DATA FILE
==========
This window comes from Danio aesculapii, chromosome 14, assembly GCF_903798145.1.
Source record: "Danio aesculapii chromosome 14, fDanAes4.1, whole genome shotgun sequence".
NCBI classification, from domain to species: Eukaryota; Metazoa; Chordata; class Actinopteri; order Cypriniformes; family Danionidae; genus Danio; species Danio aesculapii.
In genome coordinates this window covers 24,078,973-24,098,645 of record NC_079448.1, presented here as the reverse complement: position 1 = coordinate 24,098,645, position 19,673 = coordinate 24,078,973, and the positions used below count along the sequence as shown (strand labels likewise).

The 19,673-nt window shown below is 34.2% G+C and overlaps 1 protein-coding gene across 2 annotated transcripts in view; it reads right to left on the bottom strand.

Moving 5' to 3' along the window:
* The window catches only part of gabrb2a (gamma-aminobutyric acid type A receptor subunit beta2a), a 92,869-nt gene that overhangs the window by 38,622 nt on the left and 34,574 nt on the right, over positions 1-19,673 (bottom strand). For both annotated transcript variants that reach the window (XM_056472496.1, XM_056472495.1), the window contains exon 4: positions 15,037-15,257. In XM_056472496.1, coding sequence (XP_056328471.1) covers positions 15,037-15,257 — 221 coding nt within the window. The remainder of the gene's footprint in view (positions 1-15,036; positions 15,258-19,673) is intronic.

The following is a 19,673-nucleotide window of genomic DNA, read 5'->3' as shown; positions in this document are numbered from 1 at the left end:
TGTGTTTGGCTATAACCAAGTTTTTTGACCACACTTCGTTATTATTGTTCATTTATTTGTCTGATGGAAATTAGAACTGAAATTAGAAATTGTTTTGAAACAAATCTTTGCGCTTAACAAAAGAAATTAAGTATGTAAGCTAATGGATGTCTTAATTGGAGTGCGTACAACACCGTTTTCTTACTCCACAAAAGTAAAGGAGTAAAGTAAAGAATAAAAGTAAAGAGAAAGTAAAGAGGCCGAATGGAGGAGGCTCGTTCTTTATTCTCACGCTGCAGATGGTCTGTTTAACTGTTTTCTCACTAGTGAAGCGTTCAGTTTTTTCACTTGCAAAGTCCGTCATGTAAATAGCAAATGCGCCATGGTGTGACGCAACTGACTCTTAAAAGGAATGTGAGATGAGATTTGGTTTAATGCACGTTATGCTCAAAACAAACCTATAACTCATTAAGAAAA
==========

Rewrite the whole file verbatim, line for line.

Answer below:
This window comes from Danio aesculapii, chromosome 14, assembly GCF_903798145.1.
Source record: "Danio aesculapii chromosome 14, fDanAes4.1, whole genome shotgun sequence".
NCBI classification, from domain to species: Eukaryota; Metazoa; Chordata; class Actinopteri; order Cypriniformes; family Danionidae; genus Danio; species Danio aesculapii.
In genome coordinates this window covers 24,078,973-24,098,645 of record NC_079448.1, presented here as the reverse complement: position 1 = coordinate 24,098,645, position 19,673 = coordinate 24,078,973, and the positions used below count along the sequence as shown (strand labels likewise).

The 19,673-nt window shown below is 34.2% G+C and overlaps 1 protein-coding gene across 2 annotated transcripts in view; it reads right to left on the bottom strand.

Moving 5' to 3' along the window:
* The window catches only part of gabrb2a (gamma-aminobutyric acid type A receptor subunit beta2a), a 92,869-nt gene that overhangs the window by 38,622 nt on the left and 34,574 nt on the right, over positions 1-19,673 (bottom strand). For both annotated transcript variants that reach the window (XM_056472496.1, XM_056472495.1), the window contains exon 4: positions 15,037-15,257. In XM_056472496.1, coding sequence (XP_056328471.1) covers positions 15,037-15,257 — 221 coding nt within the window. The remainder of the gene's footprint in view (positions 1-15,036; positions 15,258-19,673) is intronic.

The following is a 19,673-nucleotide window of genomic DNA, read 5'->3' as shown; positions in this document are numbered from 1 at the left end:
TGTGTTTGGCTATAACCAAGTTTTTTGACCACACTTCGTTATTATTGTTCATTTATTTGTCTGATGGAAATTAGAACTGAAATTAGAAATTGTTTTGAAACAAATCTTTGCGCTTAACAAAAGAAATTAAGTATGTAAGCTAATGGATGTCTTAATTGGAGTGCGTACAACACCGTTTTCTTACTCCACAAAAGTAAAGGAGTAAAGTAAAGAATAAAAGTAAAGAGAAAGTAAAGAGGCCGAATGGAGGAGGCTCGTTCTTTATTCTCACGCTGCAGATGGTCTGTTTAACTGTTTTCTCACTAGTGAAGCGTTCAGTTTTTTCACTTGCAAAGTCCGTCATGTAAATAGCAAATGCGCCATGGTGTGACGCAACTGACTCTTAAAAGGAATGTGAGATGAGATTTGGTTTAATGCACGTTATGCTCAAAACAAACCTATAACTCATTAAGAAAA